Badger v. State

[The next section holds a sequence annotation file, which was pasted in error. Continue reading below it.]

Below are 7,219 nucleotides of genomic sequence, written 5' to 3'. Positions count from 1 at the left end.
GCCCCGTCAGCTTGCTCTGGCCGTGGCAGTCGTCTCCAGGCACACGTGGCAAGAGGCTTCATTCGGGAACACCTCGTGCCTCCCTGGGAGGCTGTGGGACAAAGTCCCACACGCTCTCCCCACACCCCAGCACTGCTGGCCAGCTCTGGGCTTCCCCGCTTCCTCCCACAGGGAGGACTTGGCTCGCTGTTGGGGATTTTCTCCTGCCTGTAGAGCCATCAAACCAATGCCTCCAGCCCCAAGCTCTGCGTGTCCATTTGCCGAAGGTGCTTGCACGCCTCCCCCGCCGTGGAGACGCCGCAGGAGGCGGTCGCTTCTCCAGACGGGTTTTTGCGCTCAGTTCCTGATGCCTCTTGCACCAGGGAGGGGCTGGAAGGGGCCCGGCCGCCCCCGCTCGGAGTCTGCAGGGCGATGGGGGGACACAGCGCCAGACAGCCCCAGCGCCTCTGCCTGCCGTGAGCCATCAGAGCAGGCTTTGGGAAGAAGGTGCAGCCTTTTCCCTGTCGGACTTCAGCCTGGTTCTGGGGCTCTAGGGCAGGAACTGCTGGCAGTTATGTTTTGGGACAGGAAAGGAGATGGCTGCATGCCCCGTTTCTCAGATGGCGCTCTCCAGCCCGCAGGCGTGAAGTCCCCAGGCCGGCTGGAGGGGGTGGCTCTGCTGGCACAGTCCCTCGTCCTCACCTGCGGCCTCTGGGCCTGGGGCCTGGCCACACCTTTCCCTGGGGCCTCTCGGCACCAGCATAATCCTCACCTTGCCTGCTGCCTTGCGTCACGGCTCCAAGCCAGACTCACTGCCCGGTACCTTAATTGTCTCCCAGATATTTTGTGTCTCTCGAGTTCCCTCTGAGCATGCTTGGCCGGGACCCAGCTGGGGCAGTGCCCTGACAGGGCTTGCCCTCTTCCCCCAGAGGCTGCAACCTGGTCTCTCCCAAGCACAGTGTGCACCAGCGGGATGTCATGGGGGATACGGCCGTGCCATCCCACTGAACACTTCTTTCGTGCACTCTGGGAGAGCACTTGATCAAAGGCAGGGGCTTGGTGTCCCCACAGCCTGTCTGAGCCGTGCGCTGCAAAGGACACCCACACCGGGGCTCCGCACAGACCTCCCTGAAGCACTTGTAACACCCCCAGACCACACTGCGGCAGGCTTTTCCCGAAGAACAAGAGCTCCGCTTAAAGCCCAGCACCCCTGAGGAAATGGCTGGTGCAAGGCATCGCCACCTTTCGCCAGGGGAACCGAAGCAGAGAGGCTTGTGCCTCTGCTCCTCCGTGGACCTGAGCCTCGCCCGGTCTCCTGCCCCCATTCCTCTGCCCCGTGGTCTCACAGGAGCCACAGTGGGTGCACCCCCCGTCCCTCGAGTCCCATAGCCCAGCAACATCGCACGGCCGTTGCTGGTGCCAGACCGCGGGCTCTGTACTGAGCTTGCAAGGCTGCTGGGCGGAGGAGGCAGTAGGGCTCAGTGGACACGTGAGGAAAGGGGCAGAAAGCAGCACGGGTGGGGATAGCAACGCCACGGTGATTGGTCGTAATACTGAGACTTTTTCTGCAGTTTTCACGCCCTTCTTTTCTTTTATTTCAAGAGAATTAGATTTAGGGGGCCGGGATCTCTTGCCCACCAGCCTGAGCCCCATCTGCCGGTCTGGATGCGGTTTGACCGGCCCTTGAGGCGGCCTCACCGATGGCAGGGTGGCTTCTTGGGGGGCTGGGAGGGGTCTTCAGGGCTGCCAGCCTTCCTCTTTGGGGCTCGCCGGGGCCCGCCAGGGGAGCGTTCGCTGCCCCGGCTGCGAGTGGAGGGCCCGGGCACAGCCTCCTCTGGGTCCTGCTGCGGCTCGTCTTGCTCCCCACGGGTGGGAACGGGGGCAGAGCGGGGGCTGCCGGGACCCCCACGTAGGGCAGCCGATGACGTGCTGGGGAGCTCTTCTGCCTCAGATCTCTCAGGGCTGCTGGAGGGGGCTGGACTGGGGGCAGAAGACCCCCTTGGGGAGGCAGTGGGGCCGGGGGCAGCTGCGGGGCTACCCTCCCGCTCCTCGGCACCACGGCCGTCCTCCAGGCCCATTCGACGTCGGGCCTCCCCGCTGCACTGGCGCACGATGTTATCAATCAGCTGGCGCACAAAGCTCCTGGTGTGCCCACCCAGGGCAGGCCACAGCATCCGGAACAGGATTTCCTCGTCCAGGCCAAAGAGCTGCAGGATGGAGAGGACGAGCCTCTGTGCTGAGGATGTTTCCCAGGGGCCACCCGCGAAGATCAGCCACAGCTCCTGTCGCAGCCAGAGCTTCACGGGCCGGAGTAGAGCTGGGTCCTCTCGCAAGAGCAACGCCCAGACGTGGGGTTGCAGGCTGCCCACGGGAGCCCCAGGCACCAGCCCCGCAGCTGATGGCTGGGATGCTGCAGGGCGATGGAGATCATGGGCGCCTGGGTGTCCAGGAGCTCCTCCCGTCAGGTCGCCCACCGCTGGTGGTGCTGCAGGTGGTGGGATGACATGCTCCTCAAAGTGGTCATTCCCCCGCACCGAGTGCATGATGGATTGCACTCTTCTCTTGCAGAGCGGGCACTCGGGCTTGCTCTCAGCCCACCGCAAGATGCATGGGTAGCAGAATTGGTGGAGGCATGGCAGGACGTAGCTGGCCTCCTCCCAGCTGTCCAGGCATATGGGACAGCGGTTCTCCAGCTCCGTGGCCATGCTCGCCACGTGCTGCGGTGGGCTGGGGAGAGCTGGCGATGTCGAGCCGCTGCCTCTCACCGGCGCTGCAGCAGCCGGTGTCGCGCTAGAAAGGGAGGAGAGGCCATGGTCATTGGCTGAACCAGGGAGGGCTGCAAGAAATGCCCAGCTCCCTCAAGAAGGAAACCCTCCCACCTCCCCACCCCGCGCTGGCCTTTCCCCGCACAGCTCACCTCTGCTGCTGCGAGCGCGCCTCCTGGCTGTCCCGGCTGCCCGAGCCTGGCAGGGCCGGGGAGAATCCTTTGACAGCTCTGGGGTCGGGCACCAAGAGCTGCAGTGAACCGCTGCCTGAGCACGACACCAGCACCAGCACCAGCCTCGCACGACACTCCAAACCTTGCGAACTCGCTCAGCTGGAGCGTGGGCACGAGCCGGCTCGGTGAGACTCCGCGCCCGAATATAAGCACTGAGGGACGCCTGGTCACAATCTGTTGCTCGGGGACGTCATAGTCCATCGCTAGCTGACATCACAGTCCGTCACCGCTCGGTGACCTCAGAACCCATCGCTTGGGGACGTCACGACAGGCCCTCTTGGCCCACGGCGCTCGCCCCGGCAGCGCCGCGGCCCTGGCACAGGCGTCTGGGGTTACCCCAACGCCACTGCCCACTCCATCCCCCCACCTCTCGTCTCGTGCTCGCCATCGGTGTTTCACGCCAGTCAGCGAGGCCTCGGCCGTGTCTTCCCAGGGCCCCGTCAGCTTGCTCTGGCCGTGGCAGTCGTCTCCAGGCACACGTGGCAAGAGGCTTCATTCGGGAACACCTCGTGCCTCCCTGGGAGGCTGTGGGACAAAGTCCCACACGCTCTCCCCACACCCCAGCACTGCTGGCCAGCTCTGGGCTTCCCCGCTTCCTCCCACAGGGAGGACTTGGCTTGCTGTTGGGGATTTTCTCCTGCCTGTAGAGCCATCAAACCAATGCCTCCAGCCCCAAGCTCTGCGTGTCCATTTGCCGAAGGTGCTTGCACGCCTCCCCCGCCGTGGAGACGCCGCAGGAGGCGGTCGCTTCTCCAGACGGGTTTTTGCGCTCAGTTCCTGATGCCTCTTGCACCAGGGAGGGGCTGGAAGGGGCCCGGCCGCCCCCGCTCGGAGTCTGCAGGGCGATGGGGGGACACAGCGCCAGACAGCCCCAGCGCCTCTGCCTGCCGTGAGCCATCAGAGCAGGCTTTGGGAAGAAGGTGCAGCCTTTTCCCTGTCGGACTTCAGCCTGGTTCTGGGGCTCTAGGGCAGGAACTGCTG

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IN THE SECOND DISTRICT COURT OF APPEAL, LAKELAND, FLORIDA December 2, 2009 MALCOLM RANDALL BADGER, ) ) Appellant, ) ) v. ) ) STATE OF FLORIDA, ) ) Appellee. ) ________________________________ ) Case No: 2D07-1717 BY ORDER OF THE COURT: Appellant's motion for rehearing, clarification and/or certification filed April 9, 2009, is granted. The prior opinion dated March 25, 2009, is hereby withdrawn, and the attached opinion is issued in its place. I HEREBY CERTIFY THE FOREGOING IS A TRUE COPY OF THE ORIGINAL COURT ORDER. JAMES BIRKHOLD, CLERK NOT FINAL UNTIL TIME EXPIRES TO FILE REHEARING MOTION AND, IF FILED, DETERMINED IN THE DISTRICT COURT OF APPEAL OF FLORIDA SECOND DISTRICT MALCOLM RANDALL BADGER, Appellant, v. STATE OF FLORIDA, Appellee. ) ) ) ) ) ) ) ) ) ) Case No. 2D07-1717 Opinion filed December 2, 2009. Appeal from the Circuit Court for Hillsborough County; Robert A. Foster, Jr., Judge. James Marion Moorman, Public Defender, and Richard P. Albertine, Jr., Assistant Public Defender, Bartow, for Appellant. Bill McCollum, Attorney General, Tallahassee, and William I. Munsey, Jr., Assistant Attorney General, Tampa, for Appellee. ALTENBERND, Judge. Malcolm Randall Badger appeals the trial court's orders revoking his probation and sentencing him to prison terms totaling fifteen years in four separate criminal cases. We reverse three concurrent five-year sentences imposed on Mr. Badger's third-degree felony convictions. The earlier sentences for those convictions had actually expired prior to these revocation proceedings. We also reverse the fifteen-year sentence imposed in case number 00CF-21191 because the earlier youthful offender sentence for this conviction had expired prior to these revocation proceedings. It seems highly unlikely that the judge who agreed to the youthful offender sentence on a violation of probation intended this result, but the result appears necessary under the law applicable to this case. This case demonstrates that a trial judge may need to be cautious about the decision to first impose a youthful offender sentence on a violation of probation. I. Sentencing in these cases in 2007 was a challenge because two of the cases, case numbers 00-CF-17866 and 00-CF-21191, involved sentencing on a second violation of probation. The other two cases, case numbers 02-CF-535 and 02-CF12003, involved sentencing on a first violation of probation. The two counts in case number 00-CF-17866 had resulted in convictions for third-degree felonies in 2002, and the terms of probation for those two convictions had actually expired prior to the proceedings in 2007 as a result of credit for time served on probation prior to the first violation of probation. Count two in case number 00-CF21191 also involved a third-degree felony, and the term of probation for that count had also expired prior to the proceedings in 2007. Accordingly, we reverse the sentences in case number 00-CF-17866 and the sentence for count two in case number 00-CF-21191. On remand, the trial court -2- shall vacate these sentences. Our disposition does not affect the sentences in case numbers 02-CF-535 and 02-CF-12003.1 II. The more difficult issue for this court has been the fifteen-year sentence imposed for count one in case number 00-CF-21191.2 We reluctantly conclude that the two-year term of probation had expired in that case prior to the initiation of the violation of probation proceedings in which the sentence on appeal was imposed. Accordingly, this sentence must also be vacated. In case number 00-CF-21191, when he was almost nineteen years old, Mr. Badger was charged with burglary of a dwelling and grand theft after he entered a woman's apartment through the window and stole her purse and a VCR in December 2000. He entered a negotiated plea in April 2001 in exchange for a non-prison sentence of twenty-four months' community control, followed by twenty-four months' probation. In July 2001, the State filed an affidavit of violation of community control, alleging that Mr. Badger had moved from his approved residence. A warrant for Mr. Badger's arrest was issued on the affidavit. A second such affidavit was filed in June 2002, and a third in September 2002. The jail credit log indicates that he was incarcerated in the county jail from August 27, 2002, until March 20, 2003. 1 It appears that the sentences in these cases have now been fully served. As a result of our decision concerning the sentence in case number 00-CF-21191, Mr. Badger appears to be entitled to be released. 2 This opinion was modified as a result of Mr. Badger's motion for rehearing. This section of the opinion was added on rehearing. -3- At a hearing on March 20, 2003, the trial court orally revoked Mr. Badger's "probation," i.e. community control, without stating the grounds for the revocation. An order of revocation was never entered.3 Instead, the trial court entered a second judgment on March 20 for the same offenses on which it had previously entered judgment in April 2001 and imposed a new sentence that was a youthful offender sentence of four years' imprisonment followed by two years' probation. This new sentence expressly gave Mr. Badger 307 days of jail credit. It did not, however, give him any credit toward the two-year term of probation. Even though Mr. Badger had already been on community control for approximately twenty-three months, there was no discussion at the hearing concerning the impact of the prior community control on his youthful offender term of probation. After Mr. Badger served his four-year term of imprisonment and was released from incarceration, the State filed an affidavit of violation of probation on November 16, 2006. This violation led to the imposition of the fifteen-year term of imprisonment that is the sentence on appeal in this case. The question on appeal is whether Mr. Badger's term of probation on the youthful offender sentence expired before the affidavit was filed in November. This, in turn, depends on whether he was entitled to credit on this term of youthful offender probation for some or all of the period that he was on community control, albeit not abiding by the terms of his community control, between April 2001 and March 2003. 3 The failure to enter proper orders of revocation has been a chronic problem in the Thirteenth Judicial Circuit. See, e.g., Johnson v. State, 17 So. 3d 1290 (Fla. 2d DCA 2009); Dawkins v. State, 936 So. 2d 710 (Fla. 2d DCA 2006). -4- First, we conclude Mr. Badger is entitled to credit because the maximum lawful sentence that he could receive as a youthful offender was four years' imprisonment, followed by two years' probation. See Smith v. State, 941 So. 2d 565, 566 (Fla. 1st DCA 2006) ("[W]hen sentencing an accused as a youthful offender, a court may not impose a split sentence that exceeds six years in length."). Reluctantly, we conclude that the trial court could not simply disregard the earlier term of community control when measuring the two-year term of probation for the youthful offender sentence, anymore than it could have disregarded the earlier time spent in jail.4 See State v. Summers, 642 So. 2d 742, 743 (Fla. 1994) ("[U]pon revocation of probation, the time a probationer has already served on probation for a given offense must be credited toward any new term of probation imposed for that offense, when necessary to ensure that the total term of probation does not exceed the statutory maximum for that offense."). The fact that the maximum lawful sentence could have been fifteen years if the court had not decided to treat Mr. Badger as a youthful offender does not allow us to ignore the trial court's determination that Mr. Badger was a youthful offender. We further conclude that Mr. Badger is entitled to credit for the full period of community control between April 2001 and March 2003, even though there were outstanding warrants for his arrest on the affidavits of violation of probation. In 1997, the supreme court held that time of probation or community control is calculated from the date it is imposed until the date of revocation. See Francois v. State, 695 So. 2d 695 (Fla. 1997); see also Jolly v. State, 699 So. 2d 303 (Fla. 2d DCA 1997). The 4 It may be that Mr. Badger could have agreed to waive credit for this term of community control in exchange for the favorable youthful offender sentence, but that did not occur in this case. -5- legislature amended section 948.06(1)(d) to toll a term of community control or probation when an affidavit of violation is filed. See Ch. 2001-109, § 1, at 911-12, Laws of Fla. That amendment became effective on July 1, 2001. See id., § 2, at 913. In this case, however, both Mr. Badger's offense and the entry of the order of community control and probation occurred before the effective date of the amendment to the statute. As a result, the tolling provisions in section 948.06(1)(d) do not apply in this case. See Guevara v. State, 983 So. 2d 738, 739 n.2 (Fla. 3d DCA 2008) (declining to apply 2001 tolling provision where offense was committed in December 1998); Frye v. State, 885 So. 2d 419 (Fla. 1st DCA 2004) (prohibiting retroactive application as measured by date of offense); see also Harper v. State, 955 So. 2d 617 (Fla. 5th DCA 2007) (permitting application of tolling provisions where order of probation was entered after the effective date of the statute). To the extent that our decision conflicts with the Fourth District's decision in Shenfeld v. State, 14 So. 3d 1021, 1024 (Fla. 4th DCA 2009), we certify a conflict.5 Consequently, the filing of affidavits of violation did not operate to toll Mr. Badger's term of community control such that he would be entitled to less than the full amount of credit for the time he served on community control. We have not overlooked the fact that Mr. Badger is effectively receiving "double" credit for the time he spent in jail awaiting resolution of his violation of community control in this case. There is case law holding that probation is automatically tolled when a defendant is placed into prison for an unrelated offense. 5 In Shenfeld, the Fourth District held that the 2007 amendments to section 948.06(1), Florida Statutes, which removed the requirement of issuance of a warrant to toll the probationary period, were procedural in nature and did not violate ex post facto principles. 14 So. 3d at 1024. -6- See, e.g., State v. Savage, 589 So. 2d 1016, 1018 (Fla. 5th DCA 1991) (holding probation was tolled while defendant was incarcerated in another county on an unrelated offense). Here, by contrast, Mr. Badger was in jail on both the violations of community control in this case and for new offenses. That Mr. Badger received jail credit for this time served does not eliminate his entitlement to a separate credit to ensure that the total term of his sentence upon revocation is within the six-year statutory maximum. Compare Bragg v. State, 644 So. 2d 586, 587 (Fla. 1st DCA 1994) (holding "trial court must give credit for any time previously served on probation if the new period of probation together with other sanctions (including jail and prison credit) and the time previously served on probation total more than the statutory maximum"). Finally, even prior to the statutory amendment in 2001, there was authority for the proposition that probation is automatically tolled during a period when the probationer has absconded. See Kimball v. State, 890 So. 2d 495, 496 (Fla. 5th DCA 2004). This presents perhaps the most difficult aspect of this case. It appears likely that Mr. Badger may have absconded for most of the period between April 2001 and his arrest in August 2002. At the violation of community control hearing in March 2003, the State briefly argued that Mr. Badger had committed new substantive offenses and had absconded. If the trial court had properly announced its grounds for revocation at that hearing and the grounds had included absconding, then there would have been no need to give credit for the community control against the youthful offender term of probation. We have considered whether we should remand this case in late 2009 to determine the trial court's grounds for revocation at the hearing in March 2003. We conclude that, for these purposes, it was not the defendant's obligation to force the trial -7- judge to recite grounds or enter a proper written order. At this late juncture, the trial court's record does not contain a legal basis to toll the period of community control at any point prior to March 2003. We are constrained to hold that, in light of the required credit for this community control, the term of probation under the youthful offender sentence expired before the State filed the affidavit of violation of probation that resulted in the current fifteen-year sentence. Accordingly, we reverse that sentence and order that it be vacated on remand. Affirmed in part, reversed in part, and remanded. WHATLEY and KHOUZAM, JJ., Concur. -8-